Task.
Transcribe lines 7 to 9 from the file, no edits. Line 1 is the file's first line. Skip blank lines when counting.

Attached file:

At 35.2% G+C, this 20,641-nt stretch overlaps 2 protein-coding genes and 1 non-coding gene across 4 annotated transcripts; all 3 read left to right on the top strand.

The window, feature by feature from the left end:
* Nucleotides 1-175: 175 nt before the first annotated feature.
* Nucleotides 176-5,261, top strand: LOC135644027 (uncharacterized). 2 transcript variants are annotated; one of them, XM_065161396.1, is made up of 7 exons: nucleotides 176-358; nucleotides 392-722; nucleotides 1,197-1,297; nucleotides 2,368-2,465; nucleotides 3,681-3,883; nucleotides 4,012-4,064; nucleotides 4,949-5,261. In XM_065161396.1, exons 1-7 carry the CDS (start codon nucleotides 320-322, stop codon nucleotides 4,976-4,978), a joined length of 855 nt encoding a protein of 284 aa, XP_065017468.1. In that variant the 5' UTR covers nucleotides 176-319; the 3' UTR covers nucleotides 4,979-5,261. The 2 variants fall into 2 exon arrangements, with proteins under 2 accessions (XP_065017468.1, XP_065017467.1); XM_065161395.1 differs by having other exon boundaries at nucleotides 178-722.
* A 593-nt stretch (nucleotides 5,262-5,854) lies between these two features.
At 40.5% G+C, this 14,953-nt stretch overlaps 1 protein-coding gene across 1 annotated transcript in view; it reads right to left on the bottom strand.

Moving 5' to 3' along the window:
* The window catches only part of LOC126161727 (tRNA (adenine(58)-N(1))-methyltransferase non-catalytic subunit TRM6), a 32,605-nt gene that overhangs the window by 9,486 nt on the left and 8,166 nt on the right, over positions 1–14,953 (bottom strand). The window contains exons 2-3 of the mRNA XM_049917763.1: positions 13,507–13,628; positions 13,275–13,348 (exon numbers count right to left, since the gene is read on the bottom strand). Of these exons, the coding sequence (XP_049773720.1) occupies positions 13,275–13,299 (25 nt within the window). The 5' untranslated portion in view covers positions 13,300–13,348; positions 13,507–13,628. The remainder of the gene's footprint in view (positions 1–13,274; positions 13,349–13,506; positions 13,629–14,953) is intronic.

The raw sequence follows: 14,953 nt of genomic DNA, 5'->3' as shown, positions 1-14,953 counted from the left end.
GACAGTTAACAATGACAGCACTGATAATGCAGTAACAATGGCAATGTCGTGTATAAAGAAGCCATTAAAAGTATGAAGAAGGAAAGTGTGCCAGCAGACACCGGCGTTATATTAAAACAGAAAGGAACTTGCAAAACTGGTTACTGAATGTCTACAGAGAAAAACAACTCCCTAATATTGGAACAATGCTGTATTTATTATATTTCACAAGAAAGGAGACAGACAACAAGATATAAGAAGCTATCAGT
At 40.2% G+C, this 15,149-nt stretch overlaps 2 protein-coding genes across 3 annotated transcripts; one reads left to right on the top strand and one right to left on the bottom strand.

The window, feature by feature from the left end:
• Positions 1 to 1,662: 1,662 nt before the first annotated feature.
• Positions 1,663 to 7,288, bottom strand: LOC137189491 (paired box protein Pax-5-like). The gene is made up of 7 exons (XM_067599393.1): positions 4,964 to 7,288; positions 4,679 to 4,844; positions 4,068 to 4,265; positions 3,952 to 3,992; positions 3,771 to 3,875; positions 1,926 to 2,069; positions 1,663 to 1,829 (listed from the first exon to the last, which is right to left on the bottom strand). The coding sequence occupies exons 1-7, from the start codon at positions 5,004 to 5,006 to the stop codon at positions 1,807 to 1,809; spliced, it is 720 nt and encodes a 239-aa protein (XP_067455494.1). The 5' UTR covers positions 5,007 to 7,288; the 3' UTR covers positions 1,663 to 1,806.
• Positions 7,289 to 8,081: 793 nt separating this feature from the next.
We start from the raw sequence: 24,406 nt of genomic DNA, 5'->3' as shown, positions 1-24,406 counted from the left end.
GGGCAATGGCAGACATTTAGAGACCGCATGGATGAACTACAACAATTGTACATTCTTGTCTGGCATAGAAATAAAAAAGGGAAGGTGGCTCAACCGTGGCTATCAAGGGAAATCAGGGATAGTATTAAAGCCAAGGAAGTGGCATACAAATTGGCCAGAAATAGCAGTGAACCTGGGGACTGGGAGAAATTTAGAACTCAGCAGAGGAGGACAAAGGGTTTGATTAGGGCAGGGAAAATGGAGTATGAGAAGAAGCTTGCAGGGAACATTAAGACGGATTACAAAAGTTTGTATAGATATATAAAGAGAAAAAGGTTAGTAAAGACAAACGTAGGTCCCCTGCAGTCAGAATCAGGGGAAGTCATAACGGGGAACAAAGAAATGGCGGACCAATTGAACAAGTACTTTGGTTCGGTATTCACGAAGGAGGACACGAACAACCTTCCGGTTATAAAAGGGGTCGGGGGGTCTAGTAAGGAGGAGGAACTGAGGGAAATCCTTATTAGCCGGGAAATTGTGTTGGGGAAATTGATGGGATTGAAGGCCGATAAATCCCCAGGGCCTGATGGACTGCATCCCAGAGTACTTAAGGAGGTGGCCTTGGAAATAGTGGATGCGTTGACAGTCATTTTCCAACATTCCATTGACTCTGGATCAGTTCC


Moving 5' to 3' along the window:
* The window catches only part of LOC126161727 (tRNA (adenine(58)-N(1))-methyltransferase non-catalytic subunit TRM6), a 32,605-nt gene that overhangs the window by 9,486 nt on the left and 8,166 nt on the right, over positions 1–14,953 (bottom strand). The window contains exons 2-3 of the mRNA XM_049917763.1: positions 13,507–13,628; positions 13,275–13,348 (exon numbers count right to left, since the gene is read on the bottom strand). Of these exons, the coding sequence (XP_049773720.1) occupies positions 13,275–13,299 (25 nt within the window). The 5' untranslated portion in view covers positions 13,300–13,348; positions 13,507–13,628. The remainder of the gene's footprint in view (positions 1–13,274; positions 13,349–13,506; positions 13,629–14,953) is intronic.

The raw sequence follows: 14,953 nt of genomic DNA, 5'->3' as shown, positions 1-14,953 counted from the left end.